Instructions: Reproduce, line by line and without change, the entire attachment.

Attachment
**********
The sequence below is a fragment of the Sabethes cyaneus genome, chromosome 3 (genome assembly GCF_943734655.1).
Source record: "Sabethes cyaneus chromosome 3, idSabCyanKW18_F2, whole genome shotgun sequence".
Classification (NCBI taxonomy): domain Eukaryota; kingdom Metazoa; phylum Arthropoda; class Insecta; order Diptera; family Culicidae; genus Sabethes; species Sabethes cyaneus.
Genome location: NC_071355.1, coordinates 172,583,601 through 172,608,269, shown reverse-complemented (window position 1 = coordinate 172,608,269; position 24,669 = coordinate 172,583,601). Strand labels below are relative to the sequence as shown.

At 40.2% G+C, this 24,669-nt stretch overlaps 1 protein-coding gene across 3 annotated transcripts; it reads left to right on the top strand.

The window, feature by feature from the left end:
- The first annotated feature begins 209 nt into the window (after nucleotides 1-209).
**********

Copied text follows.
The sequence below is a fragment of the Sabethes cyaneus genome, chromosome 3 (genome assembly GCF_943734655.1).
Source record: "Sabethes cyaneus chromosome 3, idSabCyanKW18_F2, whole genome shotgun sequence".
Classification (NCBI taxonomy): domain Eukaryota; kingdom Metazoa; phylum Arthropoda; class Insecta; order Diptera; family Culicidae; genus Sabethes; species Sabethes cyaneus.
Genome location: NC_071355.1, coordinates 172,583,601 through 172,608,269, shown reverse-complemented (window position 1 = coordinate 172,608,269; position 24,669 = coordinate 172,583,601). Strand labels below are relative to the sequence as shown.

At 40.2% G+C, this 24,669-nt stretch overlaps 1 protein-coding gene across 3 annotated transcripts; it reads left to right on the top strand.

The window, feature by feature from the left end:
- The first annotated feature begins 209 nt into the window (after nucleotides 1-209).